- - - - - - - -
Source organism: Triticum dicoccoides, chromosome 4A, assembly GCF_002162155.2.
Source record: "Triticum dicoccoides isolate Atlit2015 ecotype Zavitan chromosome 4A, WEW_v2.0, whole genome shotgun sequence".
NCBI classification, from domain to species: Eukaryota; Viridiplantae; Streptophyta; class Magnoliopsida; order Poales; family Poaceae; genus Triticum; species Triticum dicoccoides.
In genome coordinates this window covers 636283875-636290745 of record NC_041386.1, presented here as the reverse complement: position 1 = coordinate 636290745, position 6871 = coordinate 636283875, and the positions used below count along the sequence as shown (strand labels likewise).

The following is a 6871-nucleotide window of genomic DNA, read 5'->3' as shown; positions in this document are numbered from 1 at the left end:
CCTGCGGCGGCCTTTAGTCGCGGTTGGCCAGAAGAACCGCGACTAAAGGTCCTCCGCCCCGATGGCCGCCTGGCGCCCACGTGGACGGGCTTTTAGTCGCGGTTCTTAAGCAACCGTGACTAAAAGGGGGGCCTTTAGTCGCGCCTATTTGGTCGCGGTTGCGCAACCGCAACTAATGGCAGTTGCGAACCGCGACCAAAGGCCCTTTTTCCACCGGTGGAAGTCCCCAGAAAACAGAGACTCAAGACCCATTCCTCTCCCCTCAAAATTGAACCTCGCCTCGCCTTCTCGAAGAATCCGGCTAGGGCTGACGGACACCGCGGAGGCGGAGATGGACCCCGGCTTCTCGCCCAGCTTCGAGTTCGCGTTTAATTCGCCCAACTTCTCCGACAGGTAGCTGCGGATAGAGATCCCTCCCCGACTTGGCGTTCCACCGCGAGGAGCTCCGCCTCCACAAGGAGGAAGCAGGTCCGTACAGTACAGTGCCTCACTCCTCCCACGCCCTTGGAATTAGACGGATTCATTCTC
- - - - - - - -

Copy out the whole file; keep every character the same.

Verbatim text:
Source organism: Triticum dicoccoides, chromosome 4A, assembly GCF_002162155.2.
Source record: "Triticum dicoccoides isolate Atlit2015 ecotype Zavitan chromosome 4A, WEW_v2.0, whole genome shotgun sequence".
NCBI classification, from domain to species: Eukaryota; Viridiplantae; Streptophyta; class Magnoliopsida; order Poales; family Poaceae; genus Triticum; species Triticum dicoccoides.
In genome coordinates this window covers 636283875-636290745 of record NC_041386.1, presented here as the reverse complement: position 1 = coordinate 636290745, position 6871 = coordinate 636283875, and the positions used below count along the sequence as shown (strand labels likewise).

The following is a 6871-nucleotide window of genomic DNA, read 5'->3' as shown; positions in this document are numbered from 1 at the left end:
CCTGCGGCGGCCTTTAGTCGCGGTTGGCCAGAAGAACCGCGACTAAAGGTCCTCCGCCCCGATGGCCGCCTGGCGCCCACGTGGACGGGCTTTTAGTCGCGGTTCTTAAGCAACCGTGACTAAAAGGGGGGCCTTTAGTCGCGCCTATTTGGTCGCGGTTGCGCAACCGCAACTAATGGCAGTTGCGAACCGCGACCAAAGGCCCTTTTTCCACCGGTGGAAGTCCCCAGAAAACAGAGACTCAAGACCCATTCCTCTCCCCTCAAAATTGAACCTCGCCTCGCCTTCTCGAAGAATCCGGCTAGGGCTGACGGACACCGCGGAGGCGGAGATGGACCCCGGCTTCTCGCCCAGCTTCGAGTTCGCGTTTAATTCGCCCAACTTCTCCGACAGGTAGCTGCGGATAGAGATCCCTCCCCGACTTGGCGTTCCACCGCGAGGAGCTCCGCCTCCACAAGGAGGAAGCAGGTCCGTACAGTACAGTGCCTCACTCCTCCCACGCCCTTGGAATTAGACGGATTCATTCTC